1) We have developed a crowd-sourcing based web portal called DrugTargetCommons ( to manually curate and annotate drug-target activity data from publications. Currently there are 204,901 bioactivity data points for 4,276 compounds and 1,007 targets which are manually curated [1-2]. The drug-target activity data has been applied in the recent DREAM Challenge to predict drug combination responses for cancer cell lines [3].
2) To understand the interactions of drugs and cancer cells, we have developed a network pharmacology approach that utilizes dynamic modeling of signaling pathways. The model has been successfully validated in triple-negative breast cancer cell lines and has led to the discovery of novel combinations of Aurora B and ZAK inhibitors [4]. We are now validating the drug combinations using a larger cohort of cancer cell lines. Furthermore, we have developed a computational tool called CES (Combined Essentiality Score) to predict the potential drug targets from functional genetic screens [5].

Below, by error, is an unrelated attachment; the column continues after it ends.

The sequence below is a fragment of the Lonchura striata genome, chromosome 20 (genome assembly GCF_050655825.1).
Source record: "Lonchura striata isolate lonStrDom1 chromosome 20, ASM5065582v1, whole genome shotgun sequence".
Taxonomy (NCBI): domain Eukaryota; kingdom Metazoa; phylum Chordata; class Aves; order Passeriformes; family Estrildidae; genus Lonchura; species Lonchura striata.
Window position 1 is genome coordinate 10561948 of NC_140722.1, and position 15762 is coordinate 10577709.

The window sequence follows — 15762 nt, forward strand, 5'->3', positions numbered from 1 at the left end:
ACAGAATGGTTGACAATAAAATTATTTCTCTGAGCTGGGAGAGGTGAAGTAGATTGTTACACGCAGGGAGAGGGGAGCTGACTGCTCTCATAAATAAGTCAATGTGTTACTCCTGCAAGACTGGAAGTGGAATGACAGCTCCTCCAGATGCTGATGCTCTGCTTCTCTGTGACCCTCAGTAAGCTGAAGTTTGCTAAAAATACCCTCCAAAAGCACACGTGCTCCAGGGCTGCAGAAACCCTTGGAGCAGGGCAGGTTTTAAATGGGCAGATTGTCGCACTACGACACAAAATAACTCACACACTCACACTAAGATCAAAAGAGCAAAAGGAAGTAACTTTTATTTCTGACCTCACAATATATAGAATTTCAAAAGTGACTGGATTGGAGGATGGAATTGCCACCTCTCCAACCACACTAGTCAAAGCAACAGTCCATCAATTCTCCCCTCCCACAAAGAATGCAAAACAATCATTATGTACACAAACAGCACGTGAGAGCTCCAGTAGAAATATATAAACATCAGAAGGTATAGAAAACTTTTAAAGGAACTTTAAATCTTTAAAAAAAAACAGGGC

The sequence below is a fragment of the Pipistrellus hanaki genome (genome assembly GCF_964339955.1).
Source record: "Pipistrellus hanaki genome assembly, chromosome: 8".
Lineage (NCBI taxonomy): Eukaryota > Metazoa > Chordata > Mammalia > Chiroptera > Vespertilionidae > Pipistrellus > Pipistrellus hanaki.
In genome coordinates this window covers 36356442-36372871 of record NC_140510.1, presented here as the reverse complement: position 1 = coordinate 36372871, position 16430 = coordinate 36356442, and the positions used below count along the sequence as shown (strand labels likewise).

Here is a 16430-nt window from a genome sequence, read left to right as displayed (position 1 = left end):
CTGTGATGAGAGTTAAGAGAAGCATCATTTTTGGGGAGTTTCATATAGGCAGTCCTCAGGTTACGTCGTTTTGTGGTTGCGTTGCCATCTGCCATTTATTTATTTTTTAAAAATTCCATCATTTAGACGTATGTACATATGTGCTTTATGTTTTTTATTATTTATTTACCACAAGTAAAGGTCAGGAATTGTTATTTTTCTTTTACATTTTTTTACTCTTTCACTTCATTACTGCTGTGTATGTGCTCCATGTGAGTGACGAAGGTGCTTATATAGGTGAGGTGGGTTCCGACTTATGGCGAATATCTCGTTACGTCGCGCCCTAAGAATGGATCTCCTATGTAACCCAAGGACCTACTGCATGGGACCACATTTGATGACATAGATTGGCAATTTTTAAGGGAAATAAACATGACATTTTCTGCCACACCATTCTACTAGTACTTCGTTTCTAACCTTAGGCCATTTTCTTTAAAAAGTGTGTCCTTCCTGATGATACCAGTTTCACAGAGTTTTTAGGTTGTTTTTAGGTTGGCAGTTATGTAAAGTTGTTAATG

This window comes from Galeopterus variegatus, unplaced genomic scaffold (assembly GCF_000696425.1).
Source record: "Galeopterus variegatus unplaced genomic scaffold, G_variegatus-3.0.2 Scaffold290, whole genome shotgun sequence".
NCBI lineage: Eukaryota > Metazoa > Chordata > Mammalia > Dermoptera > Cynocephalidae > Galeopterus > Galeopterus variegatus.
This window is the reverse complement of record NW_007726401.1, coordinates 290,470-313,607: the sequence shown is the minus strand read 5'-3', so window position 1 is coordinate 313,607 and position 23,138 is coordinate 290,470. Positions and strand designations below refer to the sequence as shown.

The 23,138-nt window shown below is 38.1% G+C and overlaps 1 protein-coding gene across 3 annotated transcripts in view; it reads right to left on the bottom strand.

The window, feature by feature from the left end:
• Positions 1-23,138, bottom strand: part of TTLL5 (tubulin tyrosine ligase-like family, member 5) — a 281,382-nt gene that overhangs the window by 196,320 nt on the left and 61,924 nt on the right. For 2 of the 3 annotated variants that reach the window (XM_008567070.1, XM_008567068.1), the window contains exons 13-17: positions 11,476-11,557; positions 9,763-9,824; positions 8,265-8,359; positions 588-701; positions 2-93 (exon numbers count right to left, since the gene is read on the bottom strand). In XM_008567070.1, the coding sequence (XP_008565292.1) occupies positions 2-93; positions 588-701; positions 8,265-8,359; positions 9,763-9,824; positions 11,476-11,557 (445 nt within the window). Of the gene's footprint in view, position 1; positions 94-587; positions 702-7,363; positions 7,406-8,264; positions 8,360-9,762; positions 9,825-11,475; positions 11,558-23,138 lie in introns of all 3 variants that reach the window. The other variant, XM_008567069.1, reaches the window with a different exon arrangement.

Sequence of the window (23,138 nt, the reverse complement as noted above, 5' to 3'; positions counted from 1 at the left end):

3) To make the drug combination screening data FAIR (Findable, Accessible, Interoperable and Reusable), we have developed a web portal called DrugComb ( where the results of drug combination screening studies for a large variety of cancer cell lines are accumulated, standardized and harmonized [6]. To facilitate the data analysis, we have developed a CSS score to evaluate the drug combination sensitivity [7]. The CSS scoring tool and other previously developed drug synergy scoring tools (ie. SynergyFinder), are made freely available in the DrugComb portal for the community of cancer and drug researchers. To evaluate the statistical significance of drug response data, we have developed a numerical method to evaluate the transition probability of cell growth using birth-and-death models [8].